A Microsoft executive has said that the forthcoming version of OpenAI’s GPT-4 will make it possible to convert text to video.

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    A Microsoft executive has said that the forthcoming version of OpenAI’s GPT-4 will make it possible to convert text to video.

    Microsoft Germany CTO Andreas Braun said at an AI event last Thursday that users would be able to convert text into video using OpenAI’s impending GPT-4 version, as reported by the German daily Heise. Microsoft has invested billions of dollars into OpenAI, making it the company’s largest investor.

    Braun also stated that the more advanced AI will be shown this week, ending any lingering rumors about when it may be made available to the public. “We will launch GPT-4 next week, there we will have multimodal models that will give entirely other possibilities – for example, films,” Braun stated, reported Heise.

    Many in Silicon Valley are optimistic about OpenAI’s new approach, but the company’s Founder, Sam Altman, recently told the venture capital journal StrictlyVC, “People are begging to be disappointed, and they will be.”

    According to FastCompany, OpenAI’s chief technology officer, Mira Murati, has remarked, “I think less hype would be excellent,” but she noted that this might actually increase the number of options available.

    Even while competitors like Meta and Google have included text-to-video capabilities in their own AI, this is a significant improvement for the immensely popular ChatGPT, which has only supported spoken outputs up until now.


    The collaboration between Microsoft and OpenAI is supposedly worth over $10 billion and is the driving force behind Microsoft’s own Bing chatbot. Despite claims from both firms that they are utilizing the same GPT-3.5 methodology, the New York Times has found that Bing is “quite likely” already using GPT-4.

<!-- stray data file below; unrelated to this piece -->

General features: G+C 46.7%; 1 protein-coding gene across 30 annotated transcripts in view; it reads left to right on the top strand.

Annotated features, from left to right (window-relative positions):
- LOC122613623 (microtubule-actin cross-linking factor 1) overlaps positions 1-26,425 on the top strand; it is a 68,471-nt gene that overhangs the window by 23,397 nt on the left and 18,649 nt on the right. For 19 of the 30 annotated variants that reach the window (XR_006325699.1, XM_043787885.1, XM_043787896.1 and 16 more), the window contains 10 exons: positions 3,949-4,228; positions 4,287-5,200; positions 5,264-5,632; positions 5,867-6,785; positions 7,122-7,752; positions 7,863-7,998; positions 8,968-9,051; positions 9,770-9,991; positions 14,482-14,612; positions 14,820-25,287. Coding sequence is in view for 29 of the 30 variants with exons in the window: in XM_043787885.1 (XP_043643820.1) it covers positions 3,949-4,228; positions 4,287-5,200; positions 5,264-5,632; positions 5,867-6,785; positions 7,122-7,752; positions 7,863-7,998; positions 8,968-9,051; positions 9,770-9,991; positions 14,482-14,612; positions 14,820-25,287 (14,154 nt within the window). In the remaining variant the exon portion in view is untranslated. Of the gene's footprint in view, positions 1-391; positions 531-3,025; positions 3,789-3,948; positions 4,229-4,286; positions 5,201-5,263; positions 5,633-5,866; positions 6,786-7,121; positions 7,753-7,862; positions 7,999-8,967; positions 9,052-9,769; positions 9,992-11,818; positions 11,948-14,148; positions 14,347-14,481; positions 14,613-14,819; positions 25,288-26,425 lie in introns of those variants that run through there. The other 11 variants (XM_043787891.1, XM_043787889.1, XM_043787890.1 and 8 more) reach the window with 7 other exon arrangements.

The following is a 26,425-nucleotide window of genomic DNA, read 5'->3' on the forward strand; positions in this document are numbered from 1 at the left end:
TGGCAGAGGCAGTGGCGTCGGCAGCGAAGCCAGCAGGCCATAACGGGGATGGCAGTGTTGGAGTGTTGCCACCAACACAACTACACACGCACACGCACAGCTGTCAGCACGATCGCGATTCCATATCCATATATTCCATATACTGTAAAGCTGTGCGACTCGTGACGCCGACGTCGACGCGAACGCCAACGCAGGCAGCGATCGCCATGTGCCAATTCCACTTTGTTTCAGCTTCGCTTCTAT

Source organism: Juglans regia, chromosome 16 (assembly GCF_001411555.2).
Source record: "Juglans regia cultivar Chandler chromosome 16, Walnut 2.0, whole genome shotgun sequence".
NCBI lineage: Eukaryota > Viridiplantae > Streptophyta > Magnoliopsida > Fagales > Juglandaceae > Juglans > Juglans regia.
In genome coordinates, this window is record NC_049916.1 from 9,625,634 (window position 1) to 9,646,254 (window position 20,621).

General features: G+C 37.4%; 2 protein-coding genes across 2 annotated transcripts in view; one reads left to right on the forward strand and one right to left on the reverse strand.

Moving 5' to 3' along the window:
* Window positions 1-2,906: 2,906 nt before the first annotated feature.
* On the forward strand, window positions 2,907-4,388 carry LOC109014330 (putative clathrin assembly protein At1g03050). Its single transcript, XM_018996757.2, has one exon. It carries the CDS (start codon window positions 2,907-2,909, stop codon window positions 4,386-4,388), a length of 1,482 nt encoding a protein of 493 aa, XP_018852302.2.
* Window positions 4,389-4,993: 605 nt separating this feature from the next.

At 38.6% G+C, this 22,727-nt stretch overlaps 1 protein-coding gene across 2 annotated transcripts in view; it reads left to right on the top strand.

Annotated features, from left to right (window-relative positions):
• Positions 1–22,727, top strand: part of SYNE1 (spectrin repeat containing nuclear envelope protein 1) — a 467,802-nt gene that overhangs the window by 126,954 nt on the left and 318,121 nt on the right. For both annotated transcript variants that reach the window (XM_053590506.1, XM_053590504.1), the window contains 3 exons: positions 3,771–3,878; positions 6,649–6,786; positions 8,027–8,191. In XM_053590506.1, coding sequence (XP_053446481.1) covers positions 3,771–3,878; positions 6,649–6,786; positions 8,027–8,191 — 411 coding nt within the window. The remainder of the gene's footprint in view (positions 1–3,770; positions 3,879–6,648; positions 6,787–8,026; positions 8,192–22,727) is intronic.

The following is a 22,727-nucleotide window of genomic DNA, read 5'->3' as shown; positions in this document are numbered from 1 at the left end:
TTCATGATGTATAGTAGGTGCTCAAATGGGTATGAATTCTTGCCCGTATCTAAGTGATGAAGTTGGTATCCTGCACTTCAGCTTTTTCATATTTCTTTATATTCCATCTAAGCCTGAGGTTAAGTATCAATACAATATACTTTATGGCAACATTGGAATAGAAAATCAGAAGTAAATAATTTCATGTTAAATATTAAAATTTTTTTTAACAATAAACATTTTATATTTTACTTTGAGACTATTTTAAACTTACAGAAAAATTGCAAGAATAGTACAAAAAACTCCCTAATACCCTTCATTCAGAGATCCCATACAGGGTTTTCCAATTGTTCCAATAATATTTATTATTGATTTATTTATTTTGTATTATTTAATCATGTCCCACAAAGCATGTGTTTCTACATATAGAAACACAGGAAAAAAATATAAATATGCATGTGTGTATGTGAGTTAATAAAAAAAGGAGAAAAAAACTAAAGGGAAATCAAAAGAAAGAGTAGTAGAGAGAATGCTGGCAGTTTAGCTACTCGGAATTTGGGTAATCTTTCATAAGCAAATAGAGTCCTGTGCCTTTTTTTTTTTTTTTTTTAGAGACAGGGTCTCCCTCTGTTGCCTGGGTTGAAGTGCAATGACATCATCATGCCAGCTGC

About 100 million people have downloaded ChatGPT since its release last November, making it the fastest app to reach that milestone. TikTok trailed by seven months.

    Elon Musk, who cofounded OpenAI but left the board in 2018, has been critical of the company’s management.

    Last month, he tweeted that “OpenAI was started as an open source (which is why I titled it ‘Open’ AI), non-profit corporation to act as a counterbalance to Google,” but that the organization has now transformed into a “closed source,” “maximum-profit,” “essentially controlled by Microsoft” business.

    Insider’s comment request to Microsoft and OpenAI was sent during non-business hours in both companies’ respective locations.

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